What makes a feminist in 2020?
We asked feminists all over the world to share their views on what we think are some of the crucial questions that we should be debating right now. The feminist movement is broad, diverse and sometimes divided. Is that a good or a bad thing? Please, share your opinion with us and your fellow feminists.
CAN YOU BE A FEMINIST AND WANT TO CRIMINALISE SEX WORK?
No, many sex-workers are working for decriminalisation of sex-work and feminists should listen to the voices of those affected by a given issue. Those who want to get rid of sex-work as a profession will not achieve that by criminalising it, it will only make it more dangerous.
It is very controversial, but I don’t think sex work should be normalized or advocated because it can have more problematic effects on the individuals willing to engage with sex work rather than protect all those minorities subject to sex trafficking. Yet criminalizing anything won’t exactly fix anything.
I can understand why feminists wouldn’t want sex-work to exist, because a lot of women, especially under-aged girls or women from an underprivileged social background, are forced into sex work. Also, for some feminists (including myself) it’s hard to understand why someone would be a sex-worker out of free will. However, criminalising sex-work would mean less safety and security for sex-workers, worse working conditions, no protection and potential less income. As a feminist I find it very important to create a safe environment for sex-workers, even if you wouldn’t want to do this kind of work yourself. It’s also very important to treat sex-workers with respect instead of shaming them. A feminist can disapprove of sex-work, but you can’t be a feminist and wanting to criminalise sex-work if that means endangering the lives of other women.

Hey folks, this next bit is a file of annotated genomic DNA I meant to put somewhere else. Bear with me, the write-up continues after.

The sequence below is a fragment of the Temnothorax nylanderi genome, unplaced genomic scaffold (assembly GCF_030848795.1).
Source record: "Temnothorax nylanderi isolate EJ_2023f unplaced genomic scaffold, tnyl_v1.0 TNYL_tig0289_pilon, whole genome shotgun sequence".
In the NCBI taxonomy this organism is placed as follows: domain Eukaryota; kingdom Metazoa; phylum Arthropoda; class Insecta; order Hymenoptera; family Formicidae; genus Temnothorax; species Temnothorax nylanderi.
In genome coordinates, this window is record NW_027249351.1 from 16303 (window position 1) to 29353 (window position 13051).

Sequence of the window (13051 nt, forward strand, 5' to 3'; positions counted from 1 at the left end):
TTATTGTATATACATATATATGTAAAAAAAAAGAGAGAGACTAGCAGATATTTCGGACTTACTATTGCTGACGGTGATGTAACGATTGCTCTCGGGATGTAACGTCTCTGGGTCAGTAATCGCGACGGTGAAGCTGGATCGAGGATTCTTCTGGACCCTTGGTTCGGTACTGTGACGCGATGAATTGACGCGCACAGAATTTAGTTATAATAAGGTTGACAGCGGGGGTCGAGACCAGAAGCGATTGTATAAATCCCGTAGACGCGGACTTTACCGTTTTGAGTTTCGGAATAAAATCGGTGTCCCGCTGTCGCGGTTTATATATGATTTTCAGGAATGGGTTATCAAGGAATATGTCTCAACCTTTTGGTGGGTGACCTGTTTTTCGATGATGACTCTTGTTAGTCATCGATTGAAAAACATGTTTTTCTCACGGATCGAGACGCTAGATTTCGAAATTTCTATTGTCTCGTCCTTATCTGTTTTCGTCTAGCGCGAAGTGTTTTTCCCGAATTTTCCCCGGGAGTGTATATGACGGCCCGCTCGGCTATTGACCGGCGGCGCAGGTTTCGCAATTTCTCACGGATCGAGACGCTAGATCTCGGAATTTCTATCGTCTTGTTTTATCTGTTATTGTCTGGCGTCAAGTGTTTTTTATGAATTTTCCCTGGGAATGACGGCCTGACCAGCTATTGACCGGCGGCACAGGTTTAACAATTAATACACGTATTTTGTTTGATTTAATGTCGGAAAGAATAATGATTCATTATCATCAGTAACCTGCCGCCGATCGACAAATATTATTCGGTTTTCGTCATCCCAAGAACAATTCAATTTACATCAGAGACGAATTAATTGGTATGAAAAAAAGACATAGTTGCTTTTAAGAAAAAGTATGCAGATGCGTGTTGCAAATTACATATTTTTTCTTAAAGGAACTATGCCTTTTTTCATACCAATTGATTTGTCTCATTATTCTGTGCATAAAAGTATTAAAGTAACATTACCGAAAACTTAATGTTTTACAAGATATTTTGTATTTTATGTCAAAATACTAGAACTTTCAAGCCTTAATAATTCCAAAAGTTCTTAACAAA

Yes, because sex-work is gender neutral.
Not the same type of feminist as I am. I think you can critique sex work as inherently exploitative because it exists within a patriarchal capitalist system that exploits women’s bodies, while working to protect the interests of sex workers and their ability to work safely and legally.
I think people who want to criminalise sex work are often misinformed about the benefits of decriminalising sex work: how that would positively affect the lives of sex workers and expand their resources towards care (medical, emotional) and safety. I recently wrote an article about the mobilisation of DecrimNY, an activist group advocating for the decriminalisation of sex work. A member, and former sex worker herself, Jessica Raven, told me that the desire to criminalise sex work comes largely from misrepresentation in the media of the extent of sex workers who are trafficked. While trafficking is a legitimate concern which many people believe can only be solved by wholistic abolishment of the sex trade, I personally don’t believe the solution is an essentialist criminalisation of sex work.
Being a supporter of sex work is about recognising and designating equal value to all professions, so long as they are entered into consensually and with total free will.
I myself cannot be a feminist and not support sex work. Any other ideology would seem blinkered and elitist.
Illustration by Svenja Heutelbeck
Watercolor art by Naya Katsi